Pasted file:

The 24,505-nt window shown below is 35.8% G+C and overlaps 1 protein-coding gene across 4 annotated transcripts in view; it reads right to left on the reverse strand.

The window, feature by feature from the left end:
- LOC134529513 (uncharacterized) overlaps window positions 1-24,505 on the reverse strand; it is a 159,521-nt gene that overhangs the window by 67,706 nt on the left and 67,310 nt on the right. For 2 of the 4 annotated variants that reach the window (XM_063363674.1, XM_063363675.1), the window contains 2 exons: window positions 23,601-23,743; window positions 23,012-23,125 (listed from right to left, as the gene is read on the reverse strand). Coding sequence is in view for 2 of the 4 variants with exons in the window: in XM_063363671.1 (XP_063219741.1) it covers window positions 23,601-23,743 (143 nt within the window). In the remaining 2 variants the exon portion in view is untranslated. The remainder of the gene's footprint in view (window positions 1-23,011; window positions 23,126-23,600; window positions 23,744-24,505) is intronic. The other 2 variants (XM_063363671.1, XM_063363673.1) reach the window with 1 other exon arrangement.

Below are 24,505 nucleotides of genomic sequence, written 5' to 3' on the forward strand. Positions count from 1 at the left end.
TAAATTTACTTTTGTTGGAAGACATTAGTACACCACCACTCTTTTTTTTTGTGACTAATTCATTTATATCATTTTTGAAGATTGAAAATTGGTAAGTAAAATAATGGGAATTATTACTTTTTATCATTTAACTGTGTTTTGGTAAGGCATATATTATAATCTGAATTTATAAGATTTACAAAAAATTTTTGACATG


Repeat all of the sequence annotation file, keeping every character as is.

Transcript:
The 24,505-nt window shown below is 35.8% G+C and overlaps 1 protein-coding gene across 4 annotated transcripts in view; it reads right to left on the reverse strand.

The window, feature by feature from the left end:
- LOC134529513 (uncharacterized) overlaps window positions 1-24,505 on the reverse strand; it is a 159,521-nt gene that overhangs the window by 67,706 nt on the left and 67,310 nt on the right. For 2 of the 4 annotated variants that reach the window (XM_063363674.1, XM_063363675.1), the window contains 2 exons: window positions 23,601-23,743; window positions 23,012-23,125 (listed from right to left, as the gene is read on the reverse strand). Coding sequence is in view for 2 of the 4 variants with exons in the window: in XM_063363671.1 (XP_063219741.1) it covers window positions 23,601-23,743 (143 nt within the window). In the remaining 2 variants the exon portion in view is untranslated. The remainder of the gene's footprint in view (window positions 1-23,011; window positions 23,126-23,600; window positions 23,744-24,505) is intronic. The other 2 variants (XM_063363671.1, XM_063363673.1) reach the window with 1 other exon arrangement.

Below are 24,505 nucleotides of genomic sequence, written 5' to 3' on the forward strand. Positions count from 1 at the left end.
TAAATTTACTTTTGTTGGAAGACATTAGTACACCACCACTCTTTTTTTTTGTGACTAATTCATTTATATCATTTTTGAAGATTGAAAATTGGTAAGTAAAATAATGGGAATTATTACTTTTTATCATTTAACTGTGTTTTGGTAAGGCATATATTATAATCTGAATTTATAAGATTTACAAAAAATTTTTGACATG